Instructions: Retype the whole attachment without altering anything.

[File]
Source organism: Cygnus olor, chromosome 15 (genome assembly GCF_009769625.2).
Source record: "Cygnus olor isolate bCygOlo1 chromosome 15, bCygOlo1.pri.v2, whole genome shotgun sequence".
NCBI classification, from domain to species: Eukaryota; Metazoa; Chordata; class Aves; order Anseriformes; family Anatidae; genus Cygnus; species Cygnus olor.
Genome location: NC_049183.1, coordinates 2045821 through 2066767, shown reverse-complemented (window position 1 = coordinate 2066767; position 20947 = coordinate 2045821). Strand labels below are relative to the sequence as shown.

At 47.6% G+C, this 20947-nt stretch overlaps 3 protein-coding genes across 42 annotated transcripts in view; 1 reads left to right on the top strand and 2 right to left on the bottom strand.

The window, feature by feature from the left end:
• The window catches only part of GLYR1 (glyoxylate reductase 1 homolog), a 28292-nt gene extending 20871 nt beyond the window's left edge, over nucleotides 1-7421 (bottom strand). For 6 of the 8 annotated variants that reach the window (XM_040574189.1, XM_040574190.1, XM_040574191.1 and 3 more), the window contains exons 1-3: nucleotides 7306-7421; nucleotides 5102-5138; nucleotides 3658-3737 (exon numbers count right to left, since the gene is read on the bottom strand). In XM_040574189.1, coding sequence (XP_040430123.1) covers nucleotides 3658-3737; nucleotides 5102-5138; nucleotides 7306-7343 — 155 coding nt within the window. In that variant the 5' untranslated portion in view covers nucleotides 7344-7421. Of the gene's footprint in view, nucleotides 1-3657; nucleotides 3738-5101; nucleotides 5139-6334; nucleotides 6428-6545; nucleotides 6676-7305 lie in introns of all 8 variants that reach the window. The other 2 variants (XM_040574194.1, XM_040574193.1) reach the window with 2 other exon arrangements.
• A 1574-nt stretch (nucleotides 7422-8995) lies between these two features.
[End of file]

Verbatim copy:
Source organism: Cygnus olor, chromosome 15 (genome assembly GCF_009769625.2).
Source record: "Cygnus olor isolate bCygOlo1 chromosome 15, bCygOlo1.pri.v2, whole genome shotgun sequence".
NCBI classification, from domain to species: Eukaryota; Metazoa; Chordata; class Aves; order Anseriformes; family Anatidae; genus Cygnus; species Cygnus olor.
Genome location: NC_049183.1, coordinates 2045821 through 2066767, shown reverse-complemented (window position 1 = coordinate 2066767; position 20947 = coordinate 2045821). Strand labels below are relative to the sequence as shown.

At 47.6% G+C, this 20947-nt stretch overlaps 3 protein-coding genes across 42 annotated transcripts in view; 1 reads left to right on the top strand and 2 right to left on the bottom strand.

The window, feature by feature from the left end:
• The window catches only part of GLYR1 (glyoxylate reductase 1 homolog), a 28292-nt gene extending 20871 nt beyond the window's left edge, over nucleotides 1-7421 (bottom strand). For 6 of the 8 annotated variants that reach the window (XM_040574189.1, XM_040574190.1, XM_040574191.1 and 3 more), the window contains exons 1-3: nucleotides 7306-7421; nucleotides 5102-5138; nucleotides 3658-3737 (exon numbers count right to left, since the gene is read on the bottom strand). In XM_040574189.1, coding sequence (XP_040430123.1) covers nucleotides 3658-3737; nucleotides 5102-5138; nucleotides 7306-7343 — 155 coding nt within the window. In that variant the 5' untranslated portion in view covers nucleotides 7344-7421. Of the gene's footprint in view, nucleotides 1-3657; nucleotides 3738-5101; nucleotides 5139-6334; nucleotides 6428-6545; nucleotides 6676-7305 lie in introns of all 8 variants that reach the window. The other 2 variants (XM_040574194.1, XM_040574193.1) reach the window with 2 other exon arrangements.
• A 1574-nt stretch (nucleotides 7422-8995) lies between these two features.